“It doesn’t ‘mean’ anything. They just do. Evolution is a process that is perpetually Present like all other processes. The ‘states’ of evolution are just our snapshots, our useful perceptions of infinitely small parts of that process slotted into the mind’s useful ‘map’ of time as a linear procession.” Rafe sat up and took a swig of his hot chocolate.
“Yep, that’s my thinking”, Daria replied. “All of these questions come full circle back to the one you asked first, the one that cannot be answered. It’s no surprise we love our models so much. They seem to explain so much because they’re internally consistent, like the actions on a movie screen. You can so easily get sucked into seeing them as real; you want to believe they’re real.” She pointed out another meteor.
The raven wandered along the railing, not making eye contact, inching closer.
“My head hurts. My mind doesn’t like this line of inquiry; it doesn’t seem to be getting anywhere, towards any kind of ‘understanding’. It wants to talk about something else, or do something else. The meteor count is not engaging enough for it. What if we offered our minds and bodies a delicious treat and made passionate love all night long? My mind already has a process ‘in mind’.” He gave her a Groucho Marx fake-lecherous look.
Daria laughed. “I’d actually like to keep pursuing this for a while, and save the ecstasy for later, let it ‘itch’ a little. I promise we’ll be having sex in ‘no time at all’ if you’ll bear with me.”
Suddenly the raven pounced at her head, grasping her shiny silver headband in its claws and pulling it loose, and flying away with it. Daria screamed. Rafe lunged at where the raven no longer was. “Holy shit!”, he said. “That bird is bold. You OK?”
Daria replied: “Yeah, just shaken. That thing is strong. I thought it wanted my hot chocolate. It never occurred to me it wanted my headband.”
“You look better with your hair down anyway”, Rafe said, holding her. “Let me comfort you in the best way I know how”. He put his hands on her bum.
She laughed and pushed him away. “Not until we finish this exploration. So back to the basic proposition about what ‘we are’ and what really is. You often tell me, especially when your mind gets anxious, that you’d be content to make love all the time we’re not eating or sleeping. I’m flattered, I think, but that seems a bit escapist in light of what we just agreed. What’s going on when you want to spent all your time in your head, and in my body, experiencing this rush of chemicals that, you must admit, isn’t real?”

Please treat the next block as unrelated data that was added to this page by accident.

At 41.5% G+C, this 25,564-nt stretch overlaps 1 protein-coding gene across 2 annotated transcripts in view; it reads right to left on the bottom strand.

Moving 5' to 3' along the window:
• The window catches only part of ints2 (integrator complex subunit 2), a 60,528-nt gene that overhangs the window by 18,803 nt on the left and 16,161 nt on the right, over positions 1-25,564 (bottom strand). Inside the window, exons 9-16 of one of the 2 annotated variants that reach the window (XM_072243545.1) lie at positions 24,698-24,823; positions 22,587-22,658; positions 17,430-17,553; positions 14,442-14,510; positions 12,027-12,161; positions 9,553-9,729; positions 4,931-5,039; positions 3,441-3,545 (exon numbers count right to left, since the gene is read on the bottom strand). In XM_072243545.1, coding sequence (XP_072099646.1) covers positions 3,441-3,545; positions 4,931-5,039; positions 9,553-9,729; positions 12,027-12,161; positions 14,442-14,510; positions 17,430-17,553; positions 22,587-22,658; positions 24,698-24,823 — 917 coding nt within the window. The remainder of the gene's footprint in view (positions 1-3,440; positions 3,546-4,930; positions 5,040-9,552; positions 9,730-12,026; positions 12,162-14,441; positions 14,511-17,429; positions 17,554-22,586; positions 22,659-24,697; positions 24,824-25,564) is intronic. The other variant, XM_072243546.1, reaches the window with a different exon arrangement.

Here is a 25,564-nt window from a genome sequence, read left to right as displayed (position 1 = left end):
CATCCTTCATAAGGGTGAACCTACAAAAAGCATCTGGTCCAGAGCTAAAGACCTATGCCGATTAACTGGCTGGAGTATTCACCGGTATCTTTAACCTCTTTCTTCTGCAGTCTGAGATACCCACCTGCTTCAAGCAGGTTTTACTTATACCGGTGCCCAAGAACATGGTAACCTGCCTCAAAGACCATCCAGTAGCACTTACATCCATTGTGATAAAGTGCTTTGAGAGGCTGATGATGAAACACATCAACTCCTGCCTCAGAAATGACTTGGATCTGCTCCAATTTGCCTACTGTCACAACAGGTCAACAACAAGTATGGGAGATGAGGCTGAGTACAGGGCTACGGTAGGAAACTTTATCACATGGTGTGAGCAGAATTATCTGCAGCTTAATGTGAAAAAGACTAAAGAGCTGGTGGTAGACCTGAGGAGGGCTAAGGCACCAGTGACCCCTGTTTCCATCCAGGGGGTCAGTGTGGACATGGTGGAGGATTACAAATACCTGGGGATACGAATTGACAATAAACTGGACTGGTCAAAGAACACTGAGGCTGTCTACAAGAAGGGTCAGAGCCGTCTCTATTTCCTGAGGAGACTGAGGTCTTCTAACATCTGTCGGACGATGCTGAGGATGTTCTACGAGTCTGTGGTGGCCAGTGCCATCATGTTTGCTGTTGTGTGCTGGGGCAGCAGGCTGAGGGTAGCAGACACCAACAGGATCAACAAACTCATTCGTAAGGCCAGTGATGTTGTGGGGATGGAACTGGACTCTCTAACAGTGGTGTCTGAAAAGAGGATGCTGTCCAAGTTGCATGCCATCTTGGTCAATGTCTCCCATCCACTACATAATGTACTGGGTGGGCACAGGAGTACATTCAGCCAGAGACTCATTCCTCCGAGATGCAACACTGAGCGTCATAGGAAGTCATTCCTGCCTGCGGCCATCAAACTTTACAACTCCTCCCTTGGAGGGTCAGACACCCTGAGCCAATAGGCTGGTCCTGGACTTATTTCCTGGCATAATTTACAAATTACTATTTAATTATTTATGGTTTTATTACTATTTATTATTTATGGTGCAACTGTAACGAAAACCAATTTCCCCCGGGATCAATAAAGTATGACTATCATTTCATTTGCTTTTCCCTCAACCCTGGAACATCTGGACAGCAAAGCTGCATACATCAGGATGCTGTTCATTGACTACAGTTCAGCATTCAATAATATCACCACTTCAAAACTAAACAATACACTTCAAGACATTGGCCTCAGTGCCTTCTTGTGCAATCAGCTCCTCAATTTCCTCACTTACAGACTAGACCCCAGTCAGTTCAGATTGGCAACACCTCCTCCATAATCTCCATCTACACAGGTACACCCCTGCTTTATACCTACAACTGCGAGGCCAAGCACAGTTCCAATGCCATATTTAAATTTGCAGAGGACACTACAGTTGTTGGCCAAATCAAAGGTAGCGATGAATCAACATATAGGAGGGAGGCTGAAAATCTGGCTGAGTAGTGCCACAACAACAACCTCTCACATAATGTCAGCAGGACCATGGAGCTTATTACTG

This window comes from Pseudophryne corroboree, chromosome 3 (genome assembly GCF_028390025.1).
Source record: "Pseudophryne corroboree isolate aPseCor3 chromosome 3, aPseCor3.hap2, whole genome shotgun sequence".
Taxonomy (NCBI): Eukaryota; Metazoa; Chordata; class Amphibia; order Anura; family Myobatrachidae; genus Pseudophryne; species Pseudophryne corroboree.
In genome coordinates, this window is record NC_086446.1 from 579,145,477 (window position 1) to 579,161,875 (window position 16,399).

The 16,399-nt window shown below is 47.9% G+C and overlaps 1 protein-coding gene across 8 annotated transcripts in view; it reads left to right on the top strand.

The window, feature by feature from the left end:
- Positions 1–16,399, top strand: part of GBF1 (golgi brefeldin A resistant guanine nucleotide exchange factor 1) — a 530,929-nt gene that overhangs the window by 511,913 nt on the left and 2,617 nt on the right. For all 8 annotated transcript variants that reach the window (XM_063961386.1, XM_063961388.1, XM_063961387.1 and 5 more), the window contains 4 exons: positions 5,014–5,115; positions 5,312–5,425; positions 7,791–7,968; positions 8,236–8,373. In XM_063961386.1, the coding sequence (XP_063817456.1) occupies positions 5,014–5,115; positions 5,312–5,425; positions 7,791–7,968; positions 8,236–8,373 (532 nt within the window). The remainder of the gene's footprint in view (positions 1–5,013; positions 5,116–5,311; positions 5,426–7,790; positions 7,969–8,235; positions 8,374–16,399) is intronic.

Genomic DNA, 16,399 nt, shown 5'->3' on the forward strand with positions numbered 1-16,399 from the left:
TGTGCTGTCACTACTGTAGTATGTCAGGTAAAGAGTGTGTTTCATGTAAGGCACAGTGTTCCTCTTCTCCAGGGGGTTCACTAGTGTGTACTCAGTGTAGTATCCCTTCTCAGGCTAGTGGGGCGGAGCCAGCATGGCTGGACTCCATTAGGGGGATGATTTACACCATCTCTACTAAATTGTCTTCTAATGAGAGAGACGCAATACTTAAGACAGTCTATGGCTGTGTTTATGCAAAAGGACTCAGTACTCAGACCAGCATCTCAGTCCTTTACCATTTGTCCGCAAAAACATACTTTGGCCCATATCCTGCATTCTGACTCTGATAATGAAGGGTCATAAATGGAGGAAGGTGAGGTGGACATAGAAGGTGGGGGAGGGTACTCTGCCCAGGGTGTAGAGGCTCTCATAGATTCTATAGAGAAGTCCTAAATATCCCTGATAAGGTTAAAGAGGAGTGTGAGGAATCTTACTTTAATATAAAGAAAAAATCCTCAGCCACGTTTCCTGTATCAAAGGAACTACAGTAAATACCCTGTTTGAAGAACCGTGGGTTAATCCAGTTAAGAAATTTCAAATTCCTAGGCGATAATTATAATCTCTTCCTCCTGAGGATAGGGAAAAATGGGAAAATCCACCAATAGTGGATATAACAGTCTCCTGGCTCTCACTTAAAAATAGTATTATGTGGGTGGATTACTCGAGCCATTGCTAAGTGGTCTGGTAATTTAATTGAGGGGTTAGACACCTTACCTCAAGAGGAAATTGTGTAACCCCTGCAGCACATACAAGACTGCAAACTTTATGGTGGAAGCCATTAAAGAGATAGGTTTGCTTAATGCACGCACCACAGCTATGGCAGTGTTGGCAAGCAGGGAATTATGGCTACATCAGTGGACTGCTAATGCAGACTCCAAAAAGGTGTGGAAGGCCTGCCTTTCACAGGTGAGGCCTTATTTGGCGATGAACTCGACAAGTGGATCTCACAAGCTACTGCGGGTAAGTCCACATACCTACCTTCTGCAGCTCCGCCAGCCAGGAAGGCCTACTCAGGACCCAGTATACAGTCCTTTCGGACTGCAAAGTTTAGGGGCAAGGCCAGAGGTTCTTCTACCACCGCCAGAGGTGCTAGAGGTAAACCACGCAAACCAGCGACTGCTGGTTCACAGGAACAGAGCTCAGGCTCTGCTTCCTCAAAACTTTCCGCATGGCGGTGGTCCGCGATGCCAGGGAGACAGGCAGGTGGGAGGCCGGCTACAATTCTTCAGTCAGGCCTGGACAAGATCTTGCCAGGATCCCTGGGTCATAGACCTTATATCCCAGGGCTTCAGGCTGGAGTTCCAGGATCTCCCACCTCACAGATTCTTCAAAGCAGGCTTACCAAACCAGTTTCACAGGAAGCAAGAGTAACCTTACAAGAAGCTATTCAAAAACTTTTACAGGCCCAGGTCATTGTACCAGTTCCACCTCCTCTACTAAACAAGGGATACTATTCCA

Rafe sighed. “Yes, it’s escapism. I like shiny pretty things just like the raven. It’s fun. It feels good. If nothing has a reason or a purpose, what’s the harm in indulging in pleasures, especially mutual ones?”
“The harm is that it’s still the self sleep-walking the real ‘you’ through your ‘life’. You want to really experience what you have now come to believe, which is totally obsessing you these days, you’ll have to stop escaping, putting it off, hanging around in what Mooji calls the enticing marketplace that all our ‘selves’ have set up just outside the entrance to awakening, to keep you in thrall to your self and others’ selves. You can have ‘self-ish’ ecstasy in the prison of self and mind, or you can have liberation. You can’t have both. Which do you choose?”
He looked at her, her beguiling, loving smile, her delightful enticing body. He laughed. “Do I have to choose right now?”
“You’ve been choosing the ‘self-ish’ way all your life, sweetie. You can go on doing so. It’s your life. It’s just that something inside ‘you’ is clearly restless for the other path, for taking that terrifying one-way journey through that gate-less entrance. You won’t lose me, you know. I’ll still be right here, right Now, wherever and whenever you take that walk. The illusion of me is right here with the illusion of you, no matter what.” She smiled at him, but looked dubious about her own assertion.
“Damn, it’s tempting to say I want to wait until the moment of my death, or yours, to take that walk”, he replied. “If there is only Now, no time, what difference does it really make when I do it?”